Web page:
Take Two®

News and culture through the lens of Southern California. Hosted by A Martínez

Columbine survivors on the lasting effects of a school shooting

by Take Two®

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People pay their respects at a makeshift shrine to the victims of an elementary school shooting in Newtown, Connecticut, December 17, 2012. Funerals began Monday in the little Connecticut town of Newtown after the school massacre that took the lives of 20 small children and six staff, triggering new momentum for a change to America's gun culture. EMMANUEL DUNAND/AFP/Getty Images

In 1999, the world looked on with horror as news broke of a school shooting at Columbine High School in Jefferson County, Colorado.  Two students named Eric Harris and Dylan Klebold murdered a total of 12 students and one teacher and injured 21 others.

Stephen Houck was a senior there and now he's a parent of a young child, and Columbine English teacher Paula Reed, who survived the shooting and is still a teacher there. 

We speak to them both about the lasting effects of this kind of tragedy.

What was your reaction to news about the Sandy Hook shooting?
Paula Reed: "There's always a strong reaction whenever there's a school shooting, but I think it was a lot stronger this time around and I think its because the children were so young. My first reaction was always to think about what I know is coming for those people and how much I wish I could spare them that and there's no way to do it, so I just know exactly what they're going through and how long it takes to get past it. So while the rest of the country is talking about healing and then eventually forgetting they'll just be starting to figure out what hit them."

As someone who suffers from PTSD, what would you say to help the survivors cope?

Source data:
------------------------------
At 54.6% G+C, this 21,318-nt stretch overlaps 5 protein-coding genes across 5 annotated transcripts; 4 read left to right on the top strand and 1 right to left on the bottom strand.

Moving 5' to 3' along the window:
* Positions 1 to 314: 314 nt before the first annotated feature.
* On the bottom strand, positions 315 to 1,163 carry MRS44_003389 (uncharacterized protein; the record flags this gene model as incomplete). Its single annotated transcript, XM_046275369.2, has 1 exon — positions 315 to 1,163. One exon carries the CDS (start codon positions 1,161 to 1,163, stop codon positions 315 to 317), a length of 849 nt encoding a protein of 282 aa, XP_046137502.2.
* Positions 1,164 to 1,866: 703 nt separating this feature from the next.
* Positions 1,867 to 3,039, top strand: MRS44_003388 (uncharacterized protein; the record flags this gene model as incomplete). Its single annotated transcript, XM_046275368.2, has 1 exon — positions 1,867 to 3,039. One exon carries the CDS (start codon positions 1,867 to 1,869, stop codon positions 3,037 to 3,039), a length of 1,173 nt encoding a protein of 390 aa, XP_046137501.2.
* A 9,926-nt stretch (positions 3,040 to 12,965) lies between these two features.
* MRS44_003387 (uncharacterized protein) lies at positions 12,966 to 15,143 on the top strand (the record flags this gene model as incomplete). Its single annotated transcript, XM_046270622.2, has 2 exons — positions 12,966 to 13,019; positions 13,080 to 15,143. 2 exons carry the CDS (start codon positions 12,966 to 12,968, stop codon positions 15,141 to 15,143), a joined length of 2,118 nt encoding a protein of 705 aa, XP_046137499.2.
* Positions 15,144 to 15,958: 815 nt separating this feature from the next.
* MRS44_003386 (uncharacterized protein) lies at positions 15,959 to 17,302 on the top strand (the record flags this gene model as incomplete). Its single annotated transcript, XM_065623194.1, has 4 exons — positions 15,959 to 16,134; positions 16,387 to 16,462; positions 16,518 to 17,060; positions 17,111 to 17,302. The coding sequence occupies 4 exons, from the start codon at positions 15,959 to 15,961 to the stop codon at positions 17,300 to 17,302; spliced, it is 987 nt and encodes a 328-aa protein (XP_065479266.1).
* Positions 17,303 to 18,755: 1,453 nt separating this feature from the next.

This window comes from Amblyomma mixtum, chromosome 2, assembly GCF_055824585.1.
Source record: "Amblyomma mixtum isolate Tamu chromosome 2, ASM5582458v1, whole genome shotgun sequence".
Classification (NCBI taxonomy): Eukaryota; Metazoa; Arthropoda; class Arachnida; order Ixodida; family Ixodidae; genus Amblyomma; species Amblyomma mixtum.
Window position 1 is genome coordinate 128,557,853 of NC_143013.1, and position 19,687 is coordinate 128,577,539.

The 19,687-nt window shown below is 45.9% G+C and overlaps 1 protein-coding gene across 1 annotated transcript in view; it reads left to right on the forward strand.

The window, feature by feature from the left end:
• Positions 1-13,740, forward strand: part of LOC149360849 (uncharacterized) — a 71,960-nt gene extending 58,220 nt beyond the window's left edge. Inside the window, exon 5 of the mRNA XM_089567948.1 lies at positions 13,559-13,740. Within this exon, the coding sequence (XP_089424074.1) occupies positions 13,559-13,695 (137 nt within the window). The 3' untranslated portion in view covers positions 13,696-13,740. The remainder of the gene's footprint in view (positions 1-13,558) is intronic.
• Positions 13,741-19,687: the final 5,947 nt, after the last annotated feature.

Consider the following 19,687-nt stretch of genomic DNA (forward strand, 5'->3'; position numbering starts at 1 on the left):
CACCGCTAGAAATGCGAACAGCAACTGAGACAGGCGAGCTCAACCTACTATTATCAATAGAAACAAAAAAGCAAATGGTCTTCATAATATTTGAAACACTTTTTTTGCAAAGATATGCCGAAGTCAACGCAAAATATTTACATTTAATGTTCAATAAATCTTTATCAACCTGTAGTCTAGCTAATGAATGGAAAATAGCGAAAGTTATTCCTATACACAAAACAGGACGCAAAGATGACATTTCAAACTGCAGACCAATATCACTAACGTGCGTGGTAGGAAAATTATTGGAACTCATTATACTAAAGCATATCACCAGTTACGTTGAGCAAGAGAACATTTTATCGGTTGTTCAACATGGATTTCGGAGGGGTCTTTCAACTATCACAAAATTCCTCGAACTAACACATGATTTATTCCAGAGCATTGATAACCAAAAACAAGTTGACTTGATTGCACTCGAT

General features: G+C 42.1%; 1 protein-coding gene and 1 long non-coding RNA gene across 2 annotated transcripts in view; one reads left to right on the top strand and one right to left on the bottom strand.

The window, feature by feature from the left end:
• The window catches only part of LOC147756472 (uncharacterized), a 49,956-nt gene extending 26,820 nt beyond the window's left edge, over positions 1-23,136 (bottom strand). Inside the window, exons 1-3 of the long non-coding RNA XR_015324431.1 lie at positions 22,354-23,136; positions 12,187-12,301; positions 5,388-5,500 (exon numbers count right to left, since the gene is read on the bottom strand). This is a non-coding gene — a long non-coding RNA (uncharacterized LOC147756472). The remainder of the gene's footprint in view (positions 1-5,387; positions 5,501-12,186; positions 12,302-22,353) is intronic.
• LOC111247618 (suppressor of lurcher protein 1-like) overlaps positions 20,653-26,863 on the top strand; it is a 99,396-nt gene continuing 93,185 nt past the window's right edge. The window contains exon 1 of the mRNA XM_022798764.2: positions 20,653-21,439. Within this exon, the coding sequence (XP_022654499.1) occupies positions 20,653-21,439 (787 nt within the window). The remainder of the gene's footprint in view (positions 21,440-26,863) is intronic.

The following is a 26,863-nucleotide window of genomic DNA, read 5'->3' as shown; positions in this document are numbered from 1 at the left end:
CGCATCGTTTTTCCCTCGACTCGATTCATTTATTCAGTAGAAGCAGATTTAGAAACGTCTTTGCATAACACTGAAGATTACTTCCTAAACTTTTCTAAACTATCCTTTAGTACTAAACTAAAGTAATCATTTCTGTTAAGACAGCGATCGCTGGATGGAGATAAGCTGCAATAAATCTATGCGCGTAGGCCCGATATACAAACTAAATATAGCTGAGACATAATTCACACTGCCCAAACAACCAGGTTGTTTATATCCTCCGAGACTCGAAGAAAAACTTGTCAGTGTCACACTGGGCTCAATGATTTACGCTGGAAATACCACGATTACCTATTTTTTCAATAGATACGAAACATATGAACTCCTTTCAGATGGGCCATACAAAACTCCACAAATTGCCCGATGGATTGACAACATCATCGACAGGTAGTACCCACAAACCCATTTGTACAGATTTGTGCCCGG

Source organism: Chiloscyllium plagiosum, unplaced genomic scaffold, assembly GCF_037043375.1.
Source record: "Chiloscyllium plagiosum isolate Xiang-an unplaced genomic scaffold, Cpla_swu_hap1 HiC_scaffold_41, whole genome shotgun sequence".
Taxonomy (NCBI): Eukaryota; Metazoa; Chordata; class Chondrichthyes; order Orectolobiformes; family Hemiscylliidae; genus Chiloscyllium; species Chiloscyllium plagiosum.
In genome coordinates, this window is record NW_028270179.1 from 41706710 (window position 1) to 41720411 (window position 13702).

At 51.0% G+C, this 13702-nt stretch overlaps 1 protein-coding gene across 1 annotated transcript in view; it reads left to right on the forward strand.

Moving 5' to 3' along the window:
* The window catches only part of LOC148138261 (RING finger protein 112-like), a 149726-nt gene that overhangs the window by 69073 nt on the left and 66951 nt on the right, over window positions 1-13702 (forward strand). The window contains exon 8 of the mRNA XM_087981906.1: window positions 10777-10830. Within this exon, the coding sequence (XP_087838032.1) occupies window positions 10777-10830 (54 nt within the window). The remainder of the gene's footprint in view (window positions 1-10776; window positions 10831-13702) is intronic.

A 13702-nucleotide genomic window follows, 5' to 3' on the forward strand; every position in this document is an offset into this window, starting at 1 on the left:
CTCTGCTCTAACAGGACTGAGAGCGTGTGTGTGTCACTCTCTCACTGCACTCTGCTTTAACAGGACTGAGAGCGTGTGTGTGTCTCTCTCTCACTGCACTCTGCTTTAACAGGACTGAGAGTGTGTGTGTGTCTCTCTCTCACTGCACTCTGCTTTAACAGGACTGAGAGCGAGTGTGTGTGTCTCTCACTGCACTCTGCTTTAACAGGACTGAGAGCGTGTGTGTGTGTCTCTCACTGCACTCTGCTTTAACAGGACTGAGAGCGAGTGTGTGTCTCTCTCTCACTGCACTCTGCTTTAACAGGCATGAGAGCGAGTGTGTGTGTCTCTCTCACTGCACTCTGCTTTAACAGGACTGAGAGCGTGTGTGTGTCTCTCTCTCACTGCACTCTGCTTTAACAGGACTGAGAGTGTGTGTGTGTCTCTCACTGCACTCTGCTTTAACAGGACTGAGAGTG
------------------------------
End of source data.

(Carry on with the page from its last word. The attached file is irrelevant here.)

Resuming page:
Reed: "I think the thing that I would stress the most was what I desperately needed when [Columbine] first happened, and that was for somebody to promise me that I would survive it. Now when I have problems they're very much linked to a specific trigger and I can take care of it through self-talk or if I need to with medication. When it was first happening I felt like I was drowning and I was sure that I wasn't going to make it and I couldn't see a light, it was so dark. I would tell them, 'I swear to you there's a light, you might not see it and you may not see it for years, but I promise you its there and its worth hanging tough.'"

What are your thoughts on the media coverage of the event?
Reed: "It's actually really helpful when the news headlines fade and the news trucks go home and you can start to take care of each other. The media covers what it can sell, so the more the rest of the country consumes the sensationalist sort of coverage that can go on, I certainly believe that news stories should be covered, but there is a strand that's very sensationalist and asks young traumatized children to tell the world how they feel and it feeds on people and it's cruel. The more people consume that, the more it gets put on the air. If people turn off the TV turn off the radio turn off the print media that sensationalizes it, then think we're going to go back to a more sane coverage that's not damaging to the people who went through it."

Reed was found through our Public Insight Network. Click here for more information on how to get involved and become a source.

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